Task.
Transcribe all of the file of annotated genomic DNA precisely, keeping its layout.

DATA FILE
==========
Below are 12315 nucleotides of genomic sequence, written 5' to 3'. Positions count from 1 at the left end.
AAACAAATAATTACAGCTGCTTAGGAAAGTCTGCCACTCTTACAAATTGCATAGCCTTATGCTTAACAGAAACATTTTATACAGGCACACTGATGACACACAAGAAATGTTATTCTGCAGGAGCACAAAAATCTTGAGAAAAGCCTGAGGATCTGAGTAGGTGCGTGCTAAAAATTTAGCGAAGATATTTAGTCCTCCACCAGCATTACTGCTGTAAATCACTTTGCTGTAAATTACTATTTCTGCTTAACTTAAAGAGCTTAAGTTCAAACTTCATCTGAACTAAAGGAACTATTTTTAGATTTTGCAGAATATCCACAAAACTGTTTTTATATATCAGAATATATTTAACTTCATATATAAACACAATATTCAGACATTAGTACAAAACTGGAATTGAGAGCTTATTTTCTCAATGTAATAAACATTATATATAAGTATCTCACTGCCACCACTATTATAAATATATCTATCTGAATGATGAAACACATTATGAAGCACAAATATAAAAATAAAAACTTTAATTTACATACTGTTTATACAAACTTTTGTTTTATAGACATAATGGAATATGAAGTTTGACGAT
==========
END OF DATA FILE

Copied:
Below are 12315 nucleotides of genomic sequence, written 5' to 3'. Positions count from 1 at the left end.
AAACAAATAATTACAGCTGCTTAGGAAAGTCTGCCACTCTTACAAATTGCATAGCCTTATGCTTAACAGAAACATTTTATACAGGCACACTGATGACACACAAGAAATGTTATTCTGCAGGAGCACAAAAATCTTGAGAAAAGCCTGAGGATCTGAGTAGGTGCGTGCTAAAAATTTAGCGAAGATATTTAGTCCTCCACCAGCATTACTGCTGTAAATCACTTTGCTGTAAATTACTATTTCTGCTTAACTTAAAGAGCTTAAGTTCAAACTTCATCTGAACTAAAGGAACTATTTTTAGATTTTGCAGAATATCCACAAAACTGTTTTTATATATCAGAATATATTTAACTTCATATATAAACACAATATTCAGACATTAGTACAAAACTGGAATTGAGAGCTTATTTTCTCAATGTAATAAACATTATATATAAGTATCTCACTGCCACCACTATTATAAATATATCTATCTGAATGATGAAACACATTATGAAGCACAAATATAAAAATAAAAACTTTAATTTACATACTGTTTATACAAACTTTTGTTTTATAGACATAATGGAATATGAAGTTTGACGAT